Berlin Hauptbahnhof, the main railway station of the German capital, was inaugurated in May 2006, and is the largest rail junction in Europe. The modern station, with its clean lines and all the amenities needed by a traveler, was designed to represent old and new train travel in Berlin. When Anita and I traveled to Berlin a few weeks ago, we took a tour of the station and liked what we saw.
New station, historic site
The Hauptbahnhof is located on the site of the historic Lehrter Bahnhof, which operated from 1871 until 1951. Until it was severely damaged in World War II, the Lehrter Bahnhof was the connection point between Hannover and Berlin. After the war, it was repaired and in service until all long distance train travel was cut off by the East German regime.
Soon after the fall of the Berlin Wall in 1989, city planners began work on a transport plan for a reunified Berlin. In 1992 the federal government decided that Berlin’s new station would be built on the site of the old Lehrter Bahnhof, in an area close to the center of Berlin and government buildings, but not heavily populated.
The new station was designed by Hamburg architecture firm Gerkan, Marg and Partners. It has five levels. The main hall’s curved glass roof is about 85 meters (297 feet) wide and 120 meters (390 feet) long. This provides light for all five levels and gives the station an open feel.
I especially like the use of glass and structural steel in the building, which to me captures the strength of the construction. The use of glass makes the station well lit and spacious. Viewing Berlin’s Hauptbahnhof in black and white highlights the structure more clearly.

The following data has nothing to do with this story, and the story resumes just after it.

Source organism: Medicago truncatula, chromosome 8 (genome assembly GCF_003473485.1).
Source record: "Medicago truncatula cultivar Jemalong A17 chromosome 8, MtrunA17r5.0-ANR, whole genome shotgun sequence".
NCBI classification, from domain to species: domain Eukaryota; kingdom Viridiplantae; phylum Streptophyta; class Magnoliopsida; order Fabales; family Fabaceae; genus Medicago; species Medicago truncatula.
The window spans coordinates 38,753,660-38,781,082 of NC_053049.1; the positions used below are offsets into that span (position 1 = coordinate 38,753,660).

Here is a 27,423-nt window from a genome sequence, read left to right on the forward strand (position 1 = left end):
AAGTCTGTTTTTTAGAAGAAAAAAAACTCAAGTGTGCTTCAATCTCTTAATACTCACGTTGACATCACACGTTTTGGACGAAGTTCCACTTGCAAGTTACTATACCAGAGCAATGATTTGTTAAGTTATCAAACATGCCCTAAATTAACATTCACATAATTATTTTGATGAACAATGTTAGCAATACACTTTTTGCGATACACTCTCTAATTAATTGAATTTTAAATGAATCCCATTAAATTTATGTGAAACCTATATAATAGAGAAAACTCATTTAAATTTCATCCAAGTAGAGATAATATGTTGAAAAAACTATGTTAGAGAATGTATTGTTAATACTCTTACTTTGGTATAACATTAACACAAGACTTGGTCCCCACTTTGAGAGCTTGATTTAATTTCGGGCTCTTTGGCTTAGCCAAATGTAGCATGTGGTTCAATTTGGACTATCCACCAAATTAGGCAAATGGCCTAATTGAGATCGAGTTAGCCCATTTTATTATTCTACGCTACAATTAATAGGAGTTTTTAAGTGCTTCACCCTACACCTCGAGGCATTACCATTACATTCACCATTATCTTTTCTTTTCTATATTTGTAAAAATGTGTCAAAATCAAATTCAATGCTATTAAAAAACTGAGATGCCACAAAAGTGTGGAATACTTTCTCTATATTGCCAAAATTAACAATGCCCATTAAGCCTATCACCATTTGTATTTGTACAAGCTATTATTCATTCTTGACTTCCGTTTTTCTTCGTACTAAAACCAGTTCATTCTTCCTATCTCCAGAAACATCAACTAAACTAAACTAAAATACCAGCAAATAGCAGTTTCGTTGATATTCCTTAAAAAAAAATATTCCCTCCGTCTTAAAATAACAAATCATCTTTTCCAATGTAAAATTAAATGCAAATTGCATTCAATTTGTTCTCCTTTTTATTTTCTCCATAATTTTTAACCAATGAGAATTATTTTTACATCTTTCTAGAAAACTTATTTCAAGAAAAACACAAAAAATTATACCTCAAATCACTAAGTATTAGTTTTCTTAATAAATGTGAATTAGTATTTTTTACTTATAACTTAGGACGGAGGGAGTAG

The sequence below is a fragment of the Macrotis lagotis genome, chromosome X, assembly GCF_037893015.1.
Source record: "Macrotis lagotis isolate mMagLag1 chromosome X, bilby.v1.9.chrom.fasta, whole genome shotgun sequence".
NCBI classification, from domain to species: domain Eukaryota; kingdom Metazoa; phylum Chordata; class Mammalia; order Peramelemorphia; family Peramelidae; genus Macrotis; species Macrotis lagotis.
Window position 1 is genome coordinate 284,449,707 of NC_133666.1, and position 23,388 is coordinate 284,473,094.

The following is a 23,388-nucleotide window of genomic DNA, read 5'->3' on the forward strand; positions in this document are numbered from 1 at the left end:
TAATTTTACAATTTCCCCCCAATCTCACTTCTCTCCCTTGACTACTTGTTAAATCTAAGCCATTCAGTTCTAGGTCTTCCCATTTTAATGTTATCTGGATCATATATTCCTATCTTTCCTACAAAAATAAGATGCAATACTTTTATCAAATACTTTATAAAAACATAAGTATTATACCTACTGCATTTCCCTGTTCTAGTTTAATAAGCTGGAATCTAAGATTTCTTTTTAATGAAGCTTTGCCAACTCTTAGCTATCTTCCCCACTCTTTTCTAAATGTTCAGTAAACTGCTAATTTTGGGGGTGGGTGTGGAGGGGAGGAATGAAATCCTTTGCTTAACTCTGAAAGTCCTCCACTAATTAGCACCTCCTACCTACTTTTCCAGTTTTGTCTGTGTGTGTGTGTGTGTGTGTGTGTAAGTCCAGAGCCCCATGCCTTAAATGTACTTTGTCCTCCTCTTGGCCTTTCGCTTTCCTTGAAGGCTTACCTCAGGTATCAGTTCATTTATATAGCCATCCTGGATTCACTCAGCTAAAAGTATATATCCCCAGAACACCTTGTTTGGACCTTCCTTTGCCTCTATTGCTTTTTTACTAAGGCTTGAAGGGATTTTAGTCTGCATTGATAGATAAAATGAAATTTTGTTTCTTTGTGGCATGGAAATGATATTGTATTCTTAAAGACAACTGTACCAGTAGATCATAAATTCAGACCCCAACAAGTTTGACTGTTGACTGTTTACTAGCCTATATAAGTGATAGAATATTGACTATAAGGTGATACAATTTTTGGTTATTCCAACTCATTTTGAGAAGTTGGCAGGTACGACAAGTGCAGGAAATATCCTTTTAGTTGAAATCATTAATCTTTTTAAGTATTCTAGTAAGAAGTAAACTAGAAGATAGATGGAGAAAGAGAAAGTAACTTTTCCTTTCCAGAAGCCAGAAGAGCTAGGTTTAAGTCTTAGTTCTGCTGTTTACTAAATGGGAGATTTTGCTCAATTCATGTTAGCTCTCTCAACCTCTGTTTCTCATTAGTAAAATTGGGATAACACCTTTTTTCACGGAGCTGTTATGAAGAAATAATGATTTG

If you go
The Berlin Hauptbahnhof is one of Germany’s primary rail hubs, well served by Deutsche Bahn’s fast train service (ICE) and regional trains.
- The station is a work in progress, so give yourself a little extra time to find your way. Staff at the Deutsche Bahn Information Booth are happy to assist with directions, both in-town (via train, U-Bahn, tram and bus) and for making long-distance connections.
- For information about activities in the station (concerts, shopping specials, tours and the like), check out the Berlin HBF blog.
- For getting around Berlin by bike, or self-drive to nearby cities, there are both Call a Bike and Flinkster Car Sharing stations at the Hauptbahnhof. Both services are offered by Deutsche Bahn.
- Use a locker to stash your bags while you explore the city. They are available in various sizes, at costs ranging from 4 to 8 euro per day.
- When you travel by train from Berlin, take advantage of Deutsche Bahn’s DB Lounge. It is available to first-class ticket holders, users of the German Rail Pass, and for a nominal fee, everyone else!
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